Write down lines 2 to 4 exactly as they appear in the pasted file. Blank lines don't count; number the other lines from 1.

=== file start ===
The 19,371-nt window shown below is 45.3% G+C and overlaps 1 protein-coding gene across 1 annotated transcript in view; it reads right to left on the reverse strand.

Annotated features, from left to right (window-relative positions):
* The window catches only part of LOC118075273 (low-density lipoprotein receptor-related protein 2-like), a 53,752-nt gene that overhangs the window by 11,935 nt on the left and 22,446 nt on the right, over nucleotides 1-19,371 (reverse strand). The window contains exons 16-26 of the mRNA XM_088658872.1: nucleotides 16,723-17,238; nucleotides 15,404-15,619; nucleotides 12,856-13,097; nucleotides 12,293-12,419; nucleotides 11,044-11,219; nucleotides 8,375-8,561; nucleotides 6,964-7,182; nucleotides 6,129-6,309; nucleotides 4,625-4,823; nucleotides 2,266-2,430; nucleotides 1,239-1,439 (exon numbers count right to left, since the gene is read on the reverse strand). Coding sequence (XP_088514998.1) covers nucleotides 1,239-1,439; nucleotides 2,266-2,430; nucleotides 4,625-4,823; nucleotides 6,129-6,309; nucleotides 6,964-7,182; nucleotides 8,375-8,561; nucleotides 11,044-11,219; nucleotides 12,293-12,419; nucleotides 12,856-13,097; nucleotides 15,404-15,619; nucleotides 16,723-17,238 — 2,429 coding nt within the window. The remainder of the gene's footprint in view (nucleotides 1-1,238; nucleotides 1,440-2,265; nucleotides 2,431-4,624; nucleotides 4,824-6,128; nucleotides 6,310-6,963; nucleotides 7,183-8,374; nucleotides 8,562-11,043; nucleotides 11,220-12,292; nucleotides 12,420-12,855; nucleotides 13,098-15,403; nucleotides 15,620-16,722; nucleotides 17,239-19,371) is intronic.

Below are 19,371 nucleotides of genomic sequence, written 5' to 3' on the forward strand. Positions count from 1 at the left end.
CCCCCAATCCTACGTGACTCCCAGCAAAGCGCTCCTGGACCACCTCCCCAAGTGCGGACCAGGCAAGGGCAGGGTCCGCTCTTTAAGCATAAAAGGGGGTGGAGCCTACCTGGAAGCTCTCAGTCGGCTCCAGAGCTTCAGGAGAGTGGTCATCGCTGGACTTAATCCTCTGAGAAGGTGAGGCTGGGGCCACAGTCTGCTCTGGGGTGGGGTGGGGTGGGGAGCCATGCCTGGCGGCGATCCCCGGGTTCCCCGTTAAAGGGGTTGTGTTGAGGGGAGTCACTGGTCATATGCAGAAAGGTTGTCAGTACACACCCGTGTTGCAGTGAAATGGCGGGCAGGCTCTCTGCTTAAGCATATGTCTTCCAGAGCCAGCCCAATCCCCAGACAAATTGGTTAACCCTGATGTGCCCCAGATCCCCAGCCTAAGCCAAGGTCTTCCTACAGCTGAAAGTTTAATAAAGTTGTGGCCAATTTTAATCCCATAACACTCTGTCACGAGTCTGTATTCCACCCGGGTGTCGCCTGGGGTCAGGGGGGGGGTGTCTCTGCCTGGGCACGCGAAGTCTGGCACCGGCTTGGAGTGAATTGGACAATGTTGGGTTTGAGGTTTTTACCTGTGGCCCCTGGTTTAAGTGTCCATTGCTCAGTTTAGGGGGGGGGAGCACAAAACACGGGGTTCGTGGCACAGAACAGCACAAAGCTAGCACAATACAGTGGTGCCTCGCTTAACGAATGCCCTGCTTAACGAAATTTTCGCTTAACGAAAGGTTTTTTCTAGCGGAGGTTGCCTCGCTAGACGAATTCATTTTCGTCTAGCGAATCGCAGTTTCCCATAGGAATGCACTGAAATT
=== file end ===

Annotated features, from left to right (window-relative positions):
* The window catches only part of LOC118075273 (low-density lipoprotein receptor-related protein 2-like), a 53,752-nt gene that overhangs the window by 11,935 nt on the left and 22,446 nt on the right, over nucleotides 1-19,371 (reverse strand). The window contains exons 16-26 of the mRNA XM_088658872.1: nucleotides 16,723-17,238; nucleotides 15,404-15,619; nucleotides 12,856-13,097; nucleotides 12,293-12,419; nucleotides 11,044-11,219; nucleotides 8,375-8,561; nucleotides 6,964-7,182; nucleotides 6,129-6,309; nucleotides 4,625-4,823; nucleotides 2,266-2,430; nucleotides 1,239-1,439 (exon numbers count right to left, since the gene is read on the reverse strand). Coding sequence (XP_088514998.1) covers nucleotides 1,239-1,439; nucleotides 2,266-2,430; nucleotides 4,625-4,823; nucleotides 6,129-6,309; nucleotides 6,964-7,182; nucleotides 8,375-8,561; nucleotides 11,044-11,219; nucleotides 12,293-12,419; nucleotides 12,856-13,097; nucleotides 15,404-15,619; nucleotides 16,723-17,238 — 2,429 coding nt within the window. The remainder of the gene's footprint in view (nucleotides 1-1,238; nucleotides 1,440-2,265; nucleotides 2,431-4,624; nucleotides 4,824-6,128; nucleotides 6,310-6,963; nucleotides 7,183-8,374; nucleotides 8,562-11,043; nucleotides 11,220-12,292; nucleotides 12,420-12,855; nucleotides 13,098-15,403; nucleotides 15,620-16,722; nucleotides 17,239-19,371) is intronic.

Below are 19,371 nucleotides of genomic sequence, written 5' to 3' on the forward strand. Positions count from 1 at the left end.